If you wrote a script that told the story of what happened last night, people would have said it was too far fetched and it could never happen. And that people aren't buying political scripts.
But last night really happened. And it went almost exactly the way we hoped it would.
After all, hope is what the Obama campaign was all about. And where there's laughter, there's hope. So when people ask political comedians like myself which candidate would be better for comedy, I tell them "Country First. Comedy Second."
I spent the hours leading up to and following Obama's victory co-hosting the Election Night coverage on WFUV Radio in New York. My wife Ruth sat in the newsroom with mostly Obama supporters who tried to suppress their growing enthusiasm out of respect for journalistic integrity. As a comedian, not a journalist, I whooped it up off air in a slightly restrained way, as each Obama state was announced. On the air, I saw the AP flash appear at the bottom of the Associated Press "wire". It said simply, "Obama wins Presidency".
After George Bodarky, WFUV news director announced the big news, I talked about a friend of my wife and I who recently moved here from Gabon in Africa, where my wife served in the Peace Corps. I repeated what she told my wife moments earlier.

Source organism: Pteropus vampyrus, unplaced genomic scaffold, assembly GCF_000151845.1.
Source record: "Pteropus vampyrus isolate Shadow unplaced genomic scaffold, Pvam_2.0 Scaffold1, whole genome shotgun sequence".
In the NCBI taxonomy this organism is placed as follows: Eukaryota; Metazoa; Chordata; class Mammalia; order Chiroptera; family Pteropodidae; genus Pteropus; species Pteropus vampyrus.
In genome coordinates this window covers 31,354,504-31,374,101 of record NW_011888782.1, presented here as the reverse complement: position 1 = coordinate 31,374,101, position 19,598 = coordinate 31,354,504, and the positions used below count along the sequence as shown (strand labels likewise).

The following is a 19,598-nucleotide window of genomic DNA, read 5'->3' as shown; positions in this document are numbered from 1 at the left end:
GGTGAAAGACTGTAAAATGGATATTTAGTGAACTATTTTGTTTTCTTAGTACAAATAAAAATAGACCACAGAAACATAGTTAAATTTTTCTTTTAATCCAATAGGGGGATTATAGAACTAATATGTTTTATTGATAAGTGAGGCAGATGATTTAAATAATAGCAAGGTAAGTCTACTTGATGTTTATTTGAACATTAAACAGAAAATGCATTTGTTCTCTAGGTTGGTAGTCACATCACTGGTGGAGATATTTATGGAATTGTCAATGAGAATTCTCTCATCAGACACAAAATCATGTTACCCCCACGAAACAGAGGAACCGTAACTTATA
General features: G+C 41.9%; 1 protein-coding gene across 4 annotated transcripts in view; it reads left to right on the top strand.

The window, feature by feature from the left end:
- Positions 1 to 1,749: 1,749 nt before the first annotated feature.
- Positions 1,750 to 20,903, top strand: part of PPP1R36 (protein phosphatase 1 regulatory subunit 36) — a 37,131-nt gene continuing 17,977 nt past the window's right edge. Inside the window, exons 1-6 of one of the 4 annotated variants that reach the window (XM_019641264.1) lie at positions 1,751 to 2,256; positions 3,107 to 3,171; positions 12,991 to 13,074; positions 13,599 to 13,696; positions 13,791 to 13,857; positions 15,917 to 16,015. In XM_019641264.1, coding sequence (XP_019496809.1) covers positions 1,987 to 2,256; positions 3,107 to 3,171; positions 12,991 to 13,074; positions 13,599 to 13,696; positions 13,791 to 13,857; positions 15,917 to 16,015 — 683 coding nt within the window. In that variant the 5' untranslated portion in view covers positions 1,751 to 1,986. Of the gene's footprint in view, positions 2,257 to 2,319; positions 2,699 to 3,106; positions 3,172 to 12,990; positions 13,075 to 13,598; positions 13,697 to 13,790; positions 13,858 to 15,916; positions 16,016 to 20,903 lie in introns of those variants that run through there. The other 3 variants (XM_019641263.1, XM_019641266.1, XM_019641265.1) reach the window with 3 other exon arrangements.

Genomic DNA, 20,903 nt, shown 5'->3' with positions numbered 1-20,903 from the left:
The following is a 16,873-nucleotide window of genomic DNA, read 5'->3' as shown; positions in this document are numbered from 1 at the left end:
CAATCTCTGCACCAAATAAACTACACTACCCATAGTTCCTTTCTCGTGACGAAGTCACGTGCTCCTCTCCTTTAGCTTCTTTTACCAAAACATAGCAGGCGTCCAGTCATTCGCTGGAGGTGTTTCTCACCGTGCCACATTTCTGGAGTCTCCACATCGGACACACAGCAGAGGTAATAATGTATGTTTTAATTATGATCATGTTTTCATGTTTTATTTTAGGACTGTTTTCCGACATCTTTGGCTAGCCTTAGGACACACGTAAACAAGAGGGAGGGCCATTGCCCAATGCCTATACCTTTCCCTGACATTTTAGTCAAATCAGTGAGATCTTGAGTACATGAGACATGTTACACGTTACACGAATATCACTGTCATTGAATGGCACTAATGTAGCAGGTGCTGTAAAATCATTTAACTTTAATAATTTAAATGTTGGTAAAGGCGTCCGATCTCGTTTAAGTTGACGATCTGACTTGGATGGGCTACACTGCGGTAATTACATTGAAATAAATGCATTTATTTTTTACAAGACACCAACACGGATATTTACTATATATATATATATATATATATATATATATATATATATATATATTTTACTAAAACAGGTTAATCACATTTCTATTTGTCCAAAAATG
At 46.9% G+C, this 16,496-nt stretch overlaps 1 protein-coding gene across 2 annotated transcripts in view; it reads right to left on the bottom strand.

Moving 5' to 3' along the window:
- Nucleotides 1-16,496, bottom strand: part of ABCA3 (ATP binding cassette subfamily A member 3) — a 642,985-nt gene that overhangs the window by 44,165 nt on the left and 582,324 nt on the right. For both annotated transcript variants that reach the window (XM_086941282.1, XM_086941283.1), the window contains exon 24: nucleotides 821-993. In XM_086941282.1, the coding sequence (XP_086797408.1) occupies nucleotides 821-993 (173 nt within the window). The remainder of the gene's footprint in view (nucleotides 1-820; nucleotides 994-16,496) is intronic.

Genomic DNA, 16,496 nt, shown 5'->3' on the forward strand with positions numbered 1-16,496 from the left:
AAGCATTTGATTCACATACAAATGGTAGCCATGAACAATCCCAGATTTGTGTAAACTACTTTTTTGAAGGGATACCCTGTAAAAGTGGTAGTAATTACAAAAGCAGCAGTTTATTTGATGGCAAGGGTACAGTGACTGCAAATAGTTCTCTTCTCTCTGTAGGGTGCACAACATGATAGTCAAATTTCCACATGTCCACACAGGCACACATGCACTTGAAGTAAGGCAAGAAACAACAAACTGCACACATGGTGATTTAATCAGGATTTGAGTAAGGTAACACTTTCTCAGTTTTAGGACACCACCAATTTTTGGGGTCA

"This is the America I came here for."
As anxious as we all were about this election, we now feel relieved. First, there was no Bradley Effect. Second, the Bradley Effect only happened twice, and hopefully will never manifest itself again. And finally, Obama won states that Democrats haven't won for a long time. And rural white voters helped make that happen.
Here in New York, the Democrats control the Governor's office and the State Senate and Assembly for the first time since 1935. The President that year was FDR. And hopefully, the Obama Presidency will bring us a 2009 version of The New Deal.
It would have been a perfect night if Al Franken had won. Although he still might after the recount. Most candidates have to defend their votes. Franken had to defend his jokes. And ran an admirable campaign. That Senate seat belonged to Paul Wellstone, who was killed tragically and somewhat mysteriously right before the last election in 2002. Wellstone was a passionate progressive who is the role model for the way our leaders should be. And he was my wife's political science professor at Carleton College. Hopefully the recount will replace Norm Coleman, who was a very unworthy successor to Wellstone.
Barack Obama achieved the greatest happiness of his life last night. Just days after the woman who helped shape his life, his grandmother, passed away. But the AP flashed this bit of news as well. His grandmother's absentee ballot was going to count, because her death certificate was filed after the ballot was received.
So even after her death, Barack Obama's grandmother's voice was heard.
And for the first time in a long, long time, our voices were heard too.